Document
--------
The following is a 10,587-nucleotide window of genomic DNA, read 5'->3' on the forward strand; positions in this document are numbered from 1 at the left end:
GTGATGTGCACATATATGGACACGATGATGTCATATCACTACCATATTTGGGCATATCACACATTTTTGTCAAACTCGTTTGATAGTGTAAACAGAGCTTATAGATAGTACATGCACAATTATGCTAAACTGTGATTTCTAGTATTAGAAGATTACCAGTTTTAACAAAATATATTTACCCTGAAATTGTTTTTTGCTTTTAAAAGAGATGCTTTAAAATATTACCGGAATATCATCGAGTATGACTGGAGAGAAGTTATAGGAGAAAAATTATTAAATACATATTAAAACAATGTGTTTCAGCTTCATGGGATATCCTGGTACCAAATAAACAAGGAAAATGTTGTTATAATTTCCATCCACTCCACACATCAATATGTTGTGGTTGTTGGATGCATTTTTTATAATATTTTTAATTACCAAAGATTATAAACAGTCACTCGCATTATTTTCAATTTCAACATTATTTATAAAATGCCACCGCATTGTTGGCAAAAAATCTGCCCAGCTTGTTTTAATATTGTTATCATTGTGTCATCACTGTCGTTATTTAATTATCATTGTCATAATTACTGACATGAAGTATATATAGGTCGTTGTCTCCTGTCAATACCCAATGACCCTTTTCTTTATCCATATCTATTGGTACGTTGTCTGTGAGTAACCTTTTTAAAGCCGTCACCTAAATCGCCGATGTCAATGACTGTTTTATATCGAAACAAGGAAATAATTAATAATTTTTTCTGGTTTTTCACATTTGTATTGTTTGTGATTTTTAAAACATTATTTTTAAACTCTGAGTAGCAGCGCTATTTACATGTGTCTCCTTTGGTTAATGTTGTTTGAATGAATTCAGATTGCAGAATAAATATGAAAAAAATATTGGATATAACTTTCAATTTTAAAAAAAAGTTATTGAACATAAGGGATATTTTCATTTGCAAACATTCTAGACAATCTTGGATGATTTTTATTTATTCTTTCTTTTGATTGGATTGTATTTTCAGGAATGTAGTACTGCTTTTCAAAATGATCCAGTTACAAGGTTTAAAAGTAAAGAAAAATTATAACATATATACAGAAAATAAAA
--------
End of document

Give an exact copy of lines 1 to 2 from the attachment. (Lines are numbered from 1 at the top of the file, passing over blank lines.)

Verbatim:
The following is a 10,587-nucleotide window of genomic DNA, read 5'->3' on the forward strand; positions in this document are numbered from 1 at the left end:
GTGATGTGCACATATATGGACACGATGATGTCATATCACTACCATATTTGGGCATATCACACATTTTTGTCAAACTCGTTTGATAGTGTAAACAGAGCTTATAGATAGTACATGCACAATTATGCTAAACTGTGATTTCTAGTATTAGAAGATTACCAGTTTTAACAAAATATATTTACCCTGAAATTGTTTTTTGCTTTTAAAAGAGATGCTTTAAAATATTACCGGAATATCATCGAGTATGACTGGAGAGAAGTTATAGGAGAAAAATTATTAAATACATATTAAAACAATGTGTTTCAGCTTCATGGGATATCCTGGTACCAAATAAACAAGGAAAATGTTGTTATAATTTCCATCCACTCCACACATCAATATGTTGTGGTTGTTGGATGCATTTTTTATAATATTTTTAATTACCAAAGATTATAAACAGTCACTCGCATTATTTTCAATTTCAACATTATTTATAAAATGCCACCGCATTGTTGGCAAAAAATCTGCCCAGCTTGTTTTAATATTGTTATCATTGTGTCATCACTGTCGTTATTTAATTATCATTGTCATAATTACTGACATGAAGTATATATAGGTCGTTGTCTCCTGTCAATACCCAATGACCCTTTTCTTTATCCATATCTATTGGTACGTTGTCTGTGAGTAACCTTTTTAAAGCCGTCACCTAAATCGCCGATGTCAATGACTGTTTTATATCGAAACAAGGAAATAATTAATAATTTTTTCTGGTTTTTCACATTTGTATTGTTTGTGATTTTTAAAACATTATTTTTAAACTCTGAGTAGCAGCGCTATTTACATGTGTCTCCTTTGGTTAATGTTGTTTGAATGAATTCAGATTGCAGAATAAATATGAAAAAAATATTGGATATAACTTTCAATTTTAAAAAAAAGTTATTGAACATAAGGGATATTTTCATTTGCAAACATTCTAGACAATCTTGGATGATTTTTATTTATTCTTTCTTTTGATTGGATTGTATTTTCAGGAATGTAGTACTGCTTTTCAAAATGATCCAGTTACAAGGTTTAAAAGTAAAGAAAAATTATAACATATATACAGAAAATAAAA